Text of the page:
Houston Ballet Shines in 2015 Modern Masters Program

The Setup: Houston Ballet's spring mixed rep, Modern Masters, is an annual program that sees the company perform seminal works by the best choreographers of the 20th Century and today. This year saw Houston Ballet shine in works by George Balanchine, Nacho Duato, and Harald Lander.

The Execution: By now it is customary to see Houston Ballet in fine form when it comes to performing the many Balanchine pieces in its repertory. Balanchine, a Russian emigre who founded the New York City Ballet in 1948 and transformed ballet from an antiquated exercise into a commanding art form, created dances at a startlingly prolific pace. His choreography is characterized by an adherence to classical vocabulary with a specific stylization that completely subverts the Imperial tradition. Ballo Della Regina is an enjoyable confection compared to his esteemed masterworks, a vehicle for his obsession of the female form, but Houston Ballet's skilled corps was able to make the choreography substantive through its fine attention to detail and highly tuned petit allegro.

Soloist Allison Miller made for a beautiful centerpiece in last night's opening performance. Balanchine's dance showcased the fluidity and lightness of her dance, not to mention her notable musicality.

Ballo Della Regina is a nice program opener, but nothing quite prepares and audience for the guttural punch of Nacho Duato's Jardi Tancat, which still feels like a revelation thirty-two years after its world premiere. The title of the ballet means "walled garden" and is set to Catalan folk songs performed by Maria del Mar Bonet. Their is a primal quality, almost ritualistic magnetism generated by the powerful shapes created by the three couples. This is very much Modern dance with its Graham-based technique and beautiful contraction, and the dancers handled the grounded, rooted choreography with special dignity for its subject matter. These are Spaniards praying for rain and their very livelihoods are dependent on the outcome of their supplication. Everything is on the line, and the dancers are aware of this every step (and high release) of the way.

The audience seemed to really enjoy Harald Lander's 1948 ballet, Etudes. It's been more than ten years since the company performed the work, but it's also a charming look at the progression of ballet movement. And for those who've never taken a ballet class, some might say it's insightful. Etudes begins at the barre, with simple, yet, refined tendu, degage, ronde de jambe, and grand battement exercises. Once the bars are moved away, the dance develops to the center and then gradually moves across-the-floor. There's some turn practice, small jumps, and then finally the movement reaches the grand allegro sequences.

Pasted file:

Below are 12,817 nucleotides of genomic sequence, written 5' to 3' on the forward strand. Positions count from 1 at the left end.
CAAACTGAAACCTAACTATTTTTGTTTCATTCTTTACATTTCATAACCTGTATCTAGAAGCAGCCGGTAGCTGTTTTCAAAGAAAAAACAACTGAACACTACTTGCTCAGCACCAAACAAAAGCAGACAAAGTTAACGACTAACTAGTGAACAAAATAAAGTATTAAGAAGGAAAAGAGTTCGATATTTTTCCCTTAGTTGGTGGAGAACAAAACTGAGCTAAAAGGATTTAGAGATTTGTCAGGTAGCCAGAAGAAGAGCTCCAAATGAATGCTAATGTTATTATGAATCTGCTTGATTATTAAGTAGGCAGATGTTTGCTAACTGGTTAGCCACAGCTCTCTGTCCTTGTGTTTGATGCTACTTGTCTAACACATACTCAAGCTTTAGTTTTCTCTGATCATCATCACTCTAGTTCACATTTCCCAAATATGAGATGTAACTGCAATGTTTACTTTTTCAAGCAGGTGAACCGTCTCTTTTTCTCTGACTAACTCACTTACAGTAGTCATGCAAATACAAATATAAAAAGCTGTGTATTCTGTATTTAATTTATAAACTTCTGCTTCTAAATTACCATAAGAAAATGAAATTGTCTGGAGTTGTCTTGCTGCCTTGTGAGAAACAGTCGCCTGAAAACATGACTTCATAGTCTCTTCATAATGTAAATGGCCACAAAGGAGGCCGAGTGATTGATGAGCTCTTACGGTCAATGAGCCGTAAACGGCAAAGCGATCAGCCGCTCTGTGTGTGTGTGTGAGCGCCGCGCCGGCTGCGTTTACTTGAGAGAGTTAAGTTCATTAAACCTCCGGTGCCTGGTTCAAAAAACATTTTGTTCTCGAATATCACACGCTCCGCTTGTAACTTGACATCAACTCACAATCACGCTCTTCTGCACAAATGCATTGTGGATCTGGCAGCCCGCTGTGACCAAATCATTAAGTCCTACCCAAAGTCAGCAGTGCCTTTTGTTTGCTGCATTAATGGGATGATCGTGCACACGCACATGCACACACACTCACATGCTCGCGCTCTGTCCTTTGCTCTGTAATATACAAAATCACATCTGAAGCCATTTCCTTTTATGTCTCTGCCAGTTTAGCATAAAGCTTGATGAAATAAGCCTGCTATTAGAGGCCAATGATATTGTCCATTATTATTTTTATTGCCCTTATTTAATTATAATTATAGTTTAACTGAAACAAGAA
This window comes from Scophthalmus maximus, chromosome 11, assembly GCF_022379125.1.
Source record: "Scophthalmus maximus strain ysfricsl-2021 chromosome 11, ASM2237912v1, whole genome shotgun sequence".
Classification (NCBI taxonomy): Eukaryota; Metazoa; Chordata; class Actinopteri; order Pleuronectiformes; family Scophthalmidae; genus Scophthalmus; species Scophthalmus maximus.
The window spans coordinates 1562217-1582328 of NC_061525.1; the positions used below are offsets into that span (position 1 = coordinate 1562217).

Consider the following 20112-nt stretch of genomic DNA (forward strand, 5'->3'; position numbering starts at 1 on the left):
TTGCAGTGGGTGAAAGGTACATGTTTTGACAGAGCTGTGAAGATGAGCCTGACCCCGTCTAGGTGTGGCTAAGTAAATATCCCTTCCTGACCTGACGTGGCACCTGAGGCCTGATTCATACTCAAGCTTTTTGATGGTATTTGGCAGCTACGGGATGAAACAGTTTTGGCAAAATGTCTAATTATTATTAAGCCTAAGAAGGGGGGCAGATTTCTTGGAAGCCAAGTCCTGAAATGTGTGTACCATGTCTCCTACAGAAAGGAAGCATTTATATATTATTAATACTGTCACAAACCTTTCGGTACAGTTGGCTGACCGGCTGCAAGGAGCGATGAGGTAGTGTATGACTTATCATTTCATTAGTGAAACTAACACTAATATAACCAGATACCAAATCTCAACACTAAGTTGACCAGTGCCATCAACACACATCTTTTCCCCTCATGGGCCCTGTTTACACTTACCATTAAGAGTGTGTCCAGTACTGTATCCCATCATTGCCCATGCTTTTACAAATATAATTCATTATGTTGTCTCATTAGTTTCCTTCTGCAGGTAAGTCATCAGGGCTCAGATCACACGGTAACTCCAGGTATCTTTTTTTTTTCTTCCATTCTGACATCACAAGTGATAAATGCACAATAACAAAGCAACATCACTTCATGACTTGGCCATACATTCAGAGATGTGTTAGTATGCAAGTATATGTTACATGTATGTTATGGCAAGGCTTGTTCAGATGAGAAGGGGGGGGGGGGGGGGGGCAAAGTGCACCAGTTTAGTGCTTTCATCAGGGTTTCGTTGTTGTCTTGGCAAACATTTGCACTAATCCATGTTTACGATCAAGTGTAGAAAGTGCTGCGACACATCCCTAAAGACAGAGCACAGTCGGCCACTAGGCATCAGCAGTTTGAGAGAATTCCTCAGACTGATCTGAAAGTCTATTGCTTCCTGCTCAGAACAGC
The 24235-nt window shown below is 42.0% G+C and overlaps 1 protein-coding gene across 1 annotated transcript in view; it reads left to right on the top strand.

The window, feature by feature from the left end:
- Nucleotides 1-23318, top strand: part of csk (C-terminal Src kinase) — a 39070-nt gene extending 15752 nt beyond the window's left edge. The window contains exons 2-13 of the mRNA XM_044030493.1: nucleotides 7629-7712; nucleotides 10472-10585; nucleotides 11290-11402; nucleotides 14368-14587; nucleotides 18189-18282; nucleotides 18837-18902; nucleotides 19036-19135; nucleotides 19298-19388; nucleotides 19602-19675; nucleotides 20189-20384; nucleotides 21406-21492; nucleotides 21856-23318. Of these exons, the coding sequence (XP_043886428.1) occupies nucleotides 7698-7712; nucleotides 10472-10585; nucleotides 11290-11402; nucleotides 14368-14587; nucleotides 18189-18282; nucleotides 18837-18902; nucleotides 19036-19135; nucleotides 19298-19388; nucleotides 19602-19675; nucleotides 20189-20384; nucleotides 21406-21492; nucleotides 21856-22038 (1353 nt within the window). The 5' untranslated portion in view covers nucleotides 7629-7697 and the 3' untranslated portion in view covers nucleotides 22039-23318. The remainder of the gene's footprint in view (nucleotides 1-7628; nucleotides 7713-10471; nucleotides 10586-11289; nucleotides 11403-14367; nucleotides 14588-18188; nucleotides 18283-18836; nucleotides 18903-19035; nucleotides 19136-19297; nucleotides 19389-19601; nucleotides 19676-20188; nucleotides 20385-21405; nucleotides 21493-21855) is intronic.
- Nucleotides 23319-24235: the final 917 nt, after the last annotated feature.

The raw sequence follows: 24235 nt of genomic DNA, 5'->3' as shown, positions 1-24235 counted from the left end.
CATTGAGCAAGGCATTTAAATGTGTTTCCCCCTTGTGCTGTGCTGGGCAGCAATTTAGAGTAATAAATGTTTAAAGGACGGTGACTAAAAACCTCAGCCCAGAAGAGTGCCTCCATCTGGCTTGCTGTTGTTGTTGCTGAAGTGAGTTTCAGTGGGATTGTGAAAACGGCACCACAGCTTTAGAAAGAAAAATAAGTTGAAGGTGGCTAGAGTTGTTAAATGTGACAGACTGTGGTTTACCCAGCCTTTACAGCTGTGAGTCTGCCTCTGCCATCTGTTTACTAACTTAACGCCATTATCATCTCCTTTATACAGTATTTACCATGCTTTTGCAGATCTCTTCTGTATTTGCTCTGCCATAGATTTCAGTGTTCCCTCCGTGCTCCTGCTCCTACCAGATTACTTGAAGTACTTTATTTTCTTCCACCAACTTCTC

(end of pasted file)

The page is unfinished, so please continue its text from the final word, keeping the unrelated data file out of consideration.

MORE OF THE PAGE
Interspersed throughout the "class" are sections of a neoclassical ballet-within-a-ballet, which draws attention to four key figured, danced on opening night by Karina Gonzalez, Jared Matthews, Connor Walsh, and Ian Casady. We are reminded that all of the large, romantic tropes typically conveyed in ballet start with the minute and carefully articulated exercises in class. The five positions of the feet and the standard passage of port de bras are the basis for every grand sequence on the stage. Etudes is a fun divertissement if not much more.

The Verdict: Come for the Balanchine and the novelty of Etudes, but stay for the Nacho Duato. It's not just a dance to admire, but to cherish.

Modern Masters runs through March 22 at the Brown Theater, Wortham Center. For more information, visit HB's website or call 713-227-2787.

KEEP THE HOUSTON PRESS FREE... Since we started the Houston Press, it has been defined as the free, independent voice of Houston, and we'd like to keep it that way. With local media under siege, it's more important than ever for us to rally support behind funding our local journalism. You can help by participating in our "I Support" program, allowing us to keep offering readers access to our incisive coverage of local news, food and culture with no paywalls.
Adam Castaneda
Contact: Adam Castaneda